However, these caveats do not diminish the importance of the fact that 54% of these students have dropped out of college and only 37% have obtained a degree of any kind eight years later. The most common time for students to drop out is during or after the first year – 8% of all students drop out at the end of the first semester and another 10% leave at the end of that first year. Clearly, something is happening – or not happening – in that first year of community college that discourages a great many students from following the supposed pathway to a college degree.  And, remember, these numbers are for students who enrolled initially as full-time students and who indicated their intention to use community college as a pathway to a four-year degree. The numbers are much lower for students who enrolled with less ambitious goals.

The low rates of bachelor’s degree attainment for students who start at two-year institutions raise serious concerns about the idea of encouraging large numbers of students to attend two-year colleges in order to pursue a bachelor’s degree.  If we really hope to use community colleges as a pathway to a four-year degree, we first need to improve bachelor’s degree attainment rates far above the 20% described above. In order to do this we need to address the variety of impediments that students face along the path from entering a two-year institution to earning a bachelor’s degree.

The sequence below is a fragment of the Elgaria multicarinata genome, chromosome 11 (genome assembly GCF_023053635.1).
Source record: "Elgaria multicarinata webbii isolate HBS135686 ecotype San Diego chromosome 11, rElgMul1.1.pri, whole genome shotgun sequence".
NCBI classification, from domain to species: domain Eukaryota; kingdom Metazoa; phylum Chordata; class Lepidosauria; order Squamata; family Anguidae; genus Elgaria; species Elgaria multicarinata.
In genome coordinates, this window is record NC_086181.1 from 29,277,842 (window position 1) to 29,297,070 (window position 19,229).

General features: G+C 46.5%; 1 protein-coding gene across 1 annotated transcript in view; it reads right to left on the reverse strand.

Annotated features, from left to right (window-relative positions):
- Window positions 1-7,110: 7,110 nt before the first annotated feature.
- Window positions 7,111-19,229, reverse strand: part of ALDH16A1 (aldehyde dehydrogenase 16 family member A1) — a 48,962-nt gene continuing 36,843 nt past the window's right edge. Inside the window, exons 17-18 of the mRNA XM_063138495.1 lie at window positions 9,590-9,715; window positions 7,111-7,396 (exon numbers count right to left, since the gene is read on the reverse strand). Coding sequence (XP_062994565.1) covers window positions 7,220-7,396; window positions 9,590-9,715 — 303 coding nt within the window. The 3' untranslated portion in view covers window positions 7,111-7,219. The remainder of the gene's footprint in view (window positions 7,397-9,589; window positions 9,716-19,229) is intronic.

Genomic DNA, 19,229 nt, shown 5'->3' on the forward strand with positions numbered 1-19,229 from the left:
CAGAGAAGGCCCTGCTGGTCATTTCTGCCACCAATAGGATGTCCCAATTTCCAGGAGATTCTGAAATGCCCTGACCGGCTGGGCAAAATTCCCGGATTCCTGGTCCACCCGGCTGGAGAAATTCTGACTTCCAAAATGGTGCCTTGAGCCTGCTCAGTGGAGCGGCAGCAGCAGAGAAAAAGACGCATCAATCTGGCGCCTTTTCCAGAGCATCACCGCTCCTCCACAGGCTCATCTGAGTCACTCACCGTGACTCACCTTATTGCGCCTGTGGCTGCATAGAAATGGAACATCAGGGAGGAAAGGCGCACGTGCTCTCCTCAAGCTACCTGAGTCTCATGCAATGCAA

First, many students entering community colleges are not as academically prepared for college work as their peers at four-year institutions. 22% of students in our sample took remedial courses in order to prepare themselves for college-level courses as part of their community college course load – for which they received no college credit. Academic and student support issues, such as advising and the design of remedial courses, require significant improvement at most institutions if we are to give students a realistic chance of achieving their academic and professional goals. In addition, we need to modify our expectations for time to degree when students have remedial course requirements they need to meet.